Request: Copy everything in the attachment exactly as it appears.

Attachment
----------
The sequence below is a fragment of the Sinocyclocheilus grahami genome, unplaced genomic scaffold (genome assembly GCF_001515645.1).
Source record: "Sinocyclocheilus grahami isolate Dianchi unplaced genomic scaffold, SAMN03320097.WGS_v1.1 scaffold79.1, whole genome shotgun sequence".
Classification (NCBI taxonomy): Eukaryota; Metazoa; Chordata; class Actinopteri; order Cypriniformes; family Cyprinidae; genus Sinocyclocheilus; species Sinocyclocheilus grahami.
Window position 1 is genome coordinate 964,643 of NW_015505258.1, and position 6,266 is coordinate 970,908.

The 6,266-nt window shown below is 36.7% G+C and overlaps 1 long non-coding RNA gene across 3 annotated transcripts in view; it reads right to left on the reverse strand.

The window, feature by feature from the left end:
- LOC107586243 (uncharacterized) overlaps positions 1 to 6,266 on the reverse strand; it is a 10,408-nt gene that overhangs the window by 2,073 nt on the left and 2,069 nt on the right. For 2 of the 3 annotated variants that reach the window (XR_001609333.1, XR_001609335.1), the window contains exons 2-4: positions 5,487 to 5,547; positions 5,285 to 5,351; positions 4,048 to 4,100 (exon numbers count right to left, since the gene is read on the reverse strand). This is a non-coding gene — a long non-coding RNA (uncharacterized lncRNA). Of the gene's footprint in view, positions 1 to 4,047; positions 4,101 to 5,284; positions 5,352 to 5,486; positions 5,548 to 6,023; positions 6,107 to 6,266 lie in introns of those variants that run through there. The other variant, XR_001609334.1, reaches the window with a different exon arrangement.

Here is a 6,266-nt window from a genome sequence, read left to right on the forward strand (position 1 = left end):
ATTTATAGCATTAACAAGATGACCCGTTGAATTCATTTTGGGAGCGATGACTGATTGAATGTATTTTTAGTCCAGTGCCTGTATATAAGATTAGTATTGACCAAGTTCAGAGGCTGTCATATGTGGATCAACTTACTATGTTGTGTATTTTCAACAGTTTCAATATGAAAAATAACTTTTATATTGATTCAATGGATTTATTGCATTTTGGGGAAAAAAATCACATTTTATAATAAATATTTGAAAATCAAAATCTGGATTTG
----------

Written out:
The sequence below is a fragment of the Sinocyclocheilus grahami genome, unplaced genomic scaffold (genome assembly GCF_001515645.1).
Source record: "Sinocyclocheilus grahami isolate Dianchi unplaced genomic scaffold, SAMN03320097.WGS_v1.1 scaffold79.1, whole genome shotgun sequence".
Classification (NCBI taxonomy): Eukaryota; Metazoa; Chordata; class Actinopteri; order Cypriniformes; family Cyprinidae; genus Sinocyclocheilus; species Sinocyclocheilus grahami.
Window position 1 is genome coordinate 964,643 of NW_015505258.1, and position 6,266 is coordinate 970,908.

The 6,266-nt window shown below is 36.7% G+C and overlaps 1 long non-coding RNA gene across 3 annotated transcripts in view; it reads right to left on the reverse strand.

The window, feature by feature from the left end:
- LOC107586243 (uncharacterized) overlaps positions 1 to 6,266 on the reverse strand; it is a 10,408-nt gene that overhangs the window by 2,073 nt on the left and 2,069 nt on the right. For 2 of the 3 annotated variants that reach the window (XR_001609333.1, XR_001609335.1), the window contains exons 2-4: positions 5,487 to 5,547; positions 5,285 to 5,351; positions 4,048 to 4,100 (exon numbers count right to left, since the gene is read on the reverse strand). This is a non-coding gene — a long non-coding RNA (uncharacterized lncRNA). Of the gene's footprint in view, positions 1 to 4,047; positions 4,101 to 5,284; positions 5,352 to 5,486; positions 5,548 to 6,023; positions 6,107 to 6,266 lie in introns of those variants that run through there. The other variant, XR_001609334.1, reaches the window with a different exon arrangement.

Here is a 6,266-nt window from a genome sequence, read left to right on the forward strand (position 1 = left end):
ATTTATAGCATTAACAAGATGACCCGTTGAATTCATTTTGGGAGCGATGACTGATTGAATGTATTTTTAGTCCAGTGCCTGTATATAAGATTAGTATTGACCAAGTTCAGAGGCTGTCATATGTGGATCAACTTACTATGTTGTGTATTTTCAACAGTTTCAATATGAAAAATAACTTTTATATTGATTCAATGGATTTATTGCATTTTGGGGAAAAAAATCACATTTTATAATAAATATTTGAAAATCAAAATCTGGATTTG